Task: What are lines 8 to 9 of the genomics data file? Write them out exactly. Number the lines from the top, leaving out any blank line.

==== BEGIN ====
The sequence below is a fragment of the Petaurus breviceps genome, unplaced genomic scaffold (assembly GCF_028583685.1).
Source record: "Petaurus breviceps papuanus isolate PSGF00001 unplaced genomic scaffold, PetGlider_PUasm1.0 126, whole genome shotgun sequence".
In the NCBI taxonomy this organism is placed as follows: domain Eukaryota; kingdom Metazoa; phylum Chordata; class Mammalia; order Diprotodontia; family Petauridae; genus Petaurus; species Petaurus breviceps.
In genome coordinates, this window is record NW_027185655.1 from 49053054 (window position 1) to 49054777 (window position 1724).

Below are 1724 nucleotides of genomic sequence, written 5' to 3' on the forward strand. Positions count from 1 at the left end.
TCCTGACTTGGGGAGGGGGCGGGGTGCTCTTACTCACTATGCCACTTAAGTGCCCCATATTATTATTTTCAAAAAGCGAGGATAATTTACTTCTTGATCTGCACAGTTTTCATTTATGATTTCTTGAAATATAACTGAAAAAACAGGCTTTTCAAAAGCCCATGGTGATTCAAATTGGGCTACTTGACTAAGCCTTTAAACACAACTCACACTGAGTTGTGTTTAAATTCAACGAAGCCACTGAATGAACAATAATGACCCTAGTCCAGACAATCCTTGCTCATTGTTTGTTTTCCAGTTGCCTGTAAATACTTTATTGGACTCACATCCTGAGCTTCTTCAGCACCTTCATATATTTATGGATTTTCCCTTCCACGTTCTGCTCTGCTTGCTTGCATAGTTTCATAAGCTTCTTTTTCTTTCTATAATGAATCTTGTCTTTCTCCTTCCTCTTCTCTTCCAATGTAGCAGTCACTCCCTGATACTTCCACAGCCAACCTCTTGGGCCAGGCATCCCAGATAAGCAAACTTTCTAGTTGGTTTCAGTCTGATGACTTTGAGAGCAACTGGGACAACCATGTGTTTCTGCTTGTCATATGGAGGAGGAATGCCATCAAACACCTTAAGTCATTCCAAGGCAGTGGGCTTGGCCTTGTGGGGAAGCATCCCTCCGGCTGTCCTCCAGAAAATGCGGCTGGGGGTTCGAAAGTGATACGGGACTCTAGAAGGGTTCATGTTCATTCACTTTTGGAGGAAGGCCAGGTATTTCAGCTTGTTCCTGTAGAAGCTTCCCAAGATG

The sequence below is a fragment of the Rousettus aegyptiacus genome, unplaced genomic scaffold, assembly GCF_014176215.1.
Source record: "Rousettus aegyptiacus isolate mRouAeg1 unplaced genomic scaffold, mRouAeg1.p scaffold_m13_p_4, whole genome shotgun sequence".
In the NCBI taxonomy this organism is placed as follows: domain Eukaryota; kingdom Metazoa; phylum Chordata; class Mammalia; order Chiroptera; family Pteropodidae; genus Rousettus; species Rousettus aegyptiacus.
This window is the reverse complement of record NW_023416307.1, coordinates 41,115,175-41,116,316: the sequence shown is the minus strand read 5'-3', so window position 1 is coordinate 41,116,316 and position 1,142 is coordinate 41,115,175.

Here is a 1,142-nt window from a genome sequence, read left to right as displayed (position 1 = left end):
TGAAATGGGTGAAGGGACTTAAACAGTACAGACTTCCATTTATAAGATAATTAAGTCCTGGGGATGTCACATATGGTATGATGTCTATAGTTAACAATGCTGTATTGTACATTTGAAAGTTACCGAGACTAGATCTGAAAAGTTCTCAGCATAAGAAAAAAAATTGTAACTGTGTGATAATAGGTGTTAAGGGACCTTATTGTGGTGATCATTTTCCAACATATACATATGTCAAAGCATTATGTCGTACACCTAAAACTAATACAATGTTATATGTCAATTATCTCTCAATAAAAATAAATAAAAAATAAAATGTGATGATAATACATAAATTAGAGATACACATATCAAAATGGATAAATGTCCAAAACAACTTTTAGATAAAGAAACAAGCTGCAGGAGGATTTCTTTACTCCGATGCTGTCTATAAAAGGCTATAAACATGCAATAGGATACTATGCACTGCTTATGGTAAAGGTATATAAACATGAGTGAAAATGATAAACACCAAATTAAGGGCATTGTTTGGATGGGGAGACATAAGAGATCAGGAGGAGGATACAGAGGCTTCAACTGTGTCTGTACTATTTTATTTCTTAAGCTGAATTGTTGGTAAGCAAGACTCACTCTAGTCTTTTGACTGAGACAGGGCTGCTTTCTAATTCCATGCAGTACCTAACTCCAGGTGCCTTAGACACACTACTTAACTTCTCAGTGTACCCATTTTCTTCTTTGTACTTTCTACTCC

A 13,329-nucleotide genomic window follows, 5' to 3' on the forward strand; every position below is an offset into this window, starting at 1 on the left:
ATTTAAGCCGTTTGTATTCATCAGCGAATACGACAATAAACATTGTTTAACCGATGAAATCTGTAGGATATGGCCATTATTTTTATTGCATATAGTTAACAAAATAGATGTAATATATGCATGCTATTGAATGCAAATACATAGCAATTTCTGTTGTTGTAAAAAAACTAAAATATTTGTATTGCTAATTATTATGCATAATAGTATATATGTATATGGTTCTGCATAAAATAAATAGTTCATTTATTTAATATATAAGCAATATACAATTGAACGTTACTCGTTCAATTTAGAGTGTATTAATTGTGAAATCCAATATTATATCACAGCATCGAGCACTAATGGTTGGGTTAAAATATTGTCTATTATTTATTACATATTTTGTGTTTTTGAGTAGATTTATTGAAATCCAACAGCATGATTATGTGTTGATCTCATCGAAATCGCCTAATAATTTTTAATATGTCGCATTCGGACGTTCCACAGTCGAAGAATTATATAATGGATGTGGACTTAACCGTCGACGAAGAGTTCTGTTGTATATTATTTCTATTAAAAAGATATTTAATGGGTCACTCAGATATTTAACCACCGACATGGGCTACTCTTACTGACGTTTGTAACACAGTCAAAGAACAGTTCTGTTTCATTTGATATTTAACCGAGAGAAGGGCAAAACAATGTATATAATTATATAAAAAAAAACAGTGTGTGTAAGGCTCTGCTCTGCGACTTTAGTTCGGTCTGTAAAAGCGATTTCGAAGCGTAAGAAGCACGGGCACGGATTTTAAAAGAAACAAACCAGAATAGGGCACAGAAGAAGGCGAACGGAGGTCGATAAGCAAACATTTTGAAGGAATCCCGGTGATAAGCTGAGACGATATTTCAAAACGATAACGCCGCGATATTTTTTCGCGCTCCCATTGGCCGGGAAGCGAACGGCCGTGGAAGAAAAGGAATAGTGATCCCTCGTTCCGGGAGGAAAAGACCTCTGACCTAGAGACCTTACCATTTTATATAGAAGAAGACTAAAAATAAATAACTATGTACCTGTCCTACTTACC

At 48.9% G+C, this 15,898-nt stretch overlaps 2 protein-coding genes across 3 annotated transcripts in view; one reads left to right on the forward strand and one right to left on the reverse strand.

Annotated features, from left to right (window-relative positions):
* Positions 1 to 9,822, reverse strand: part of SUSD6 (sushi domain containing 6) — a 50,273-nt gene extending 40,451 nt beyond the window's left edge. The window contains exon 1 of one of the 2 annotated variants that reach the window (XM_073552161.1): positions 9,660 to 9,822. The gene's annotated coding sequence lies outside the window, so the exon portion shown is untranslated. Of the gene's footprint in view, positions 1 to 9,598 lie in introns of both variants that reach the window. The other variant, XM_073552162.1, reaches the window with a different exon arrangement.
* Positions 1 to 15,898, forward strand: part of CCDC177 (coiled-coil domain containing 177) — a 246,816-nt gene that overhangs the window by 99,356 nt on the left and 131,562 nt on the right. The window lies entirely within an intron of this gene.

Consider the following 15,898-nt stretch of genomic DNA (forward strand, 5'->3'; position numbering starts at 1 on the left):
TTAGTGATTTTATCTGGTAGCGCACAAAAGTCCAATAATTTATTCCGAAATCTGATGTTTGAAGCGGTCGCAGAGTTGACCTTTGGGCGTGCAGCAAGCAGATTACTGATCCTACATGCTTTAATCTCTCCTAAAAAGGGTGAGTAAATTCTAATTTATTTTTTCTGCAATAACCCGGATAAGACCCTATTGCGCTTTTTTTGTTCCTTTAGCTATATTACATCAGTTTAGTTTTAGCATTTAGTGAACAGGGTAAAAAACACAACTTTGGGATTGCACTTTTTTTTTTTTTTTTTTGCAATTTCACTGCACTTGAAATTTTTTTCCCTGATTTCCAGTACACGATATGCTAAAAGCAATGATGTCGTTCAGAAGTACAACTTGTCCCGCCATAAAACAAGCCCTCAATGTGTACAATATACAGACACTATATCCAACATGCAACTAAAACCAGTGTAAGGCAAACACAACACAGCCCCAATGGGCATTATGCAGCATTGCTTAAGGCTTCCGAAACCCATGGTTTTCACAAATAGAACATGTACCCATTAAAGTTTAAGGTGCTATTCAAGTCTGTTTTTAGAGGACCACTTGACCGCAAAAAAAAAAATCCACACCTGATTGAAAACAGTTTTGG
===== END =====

Source record: "Rousettus aegyptiacus isolate mRouAeg1 unplaced genomic scaffold, mRouAeg1.p scaffold_m13_p_4, whole genome shotgun sequence".
In the NCBI taxonomy this organism is placed as follows: domain Eukaryota; kingdom Metazoa; phylum Chordata; class Mammalia; order Chiroptera; family Pteropodidae; genus Rousettus; species Rousettus aegyptiacus.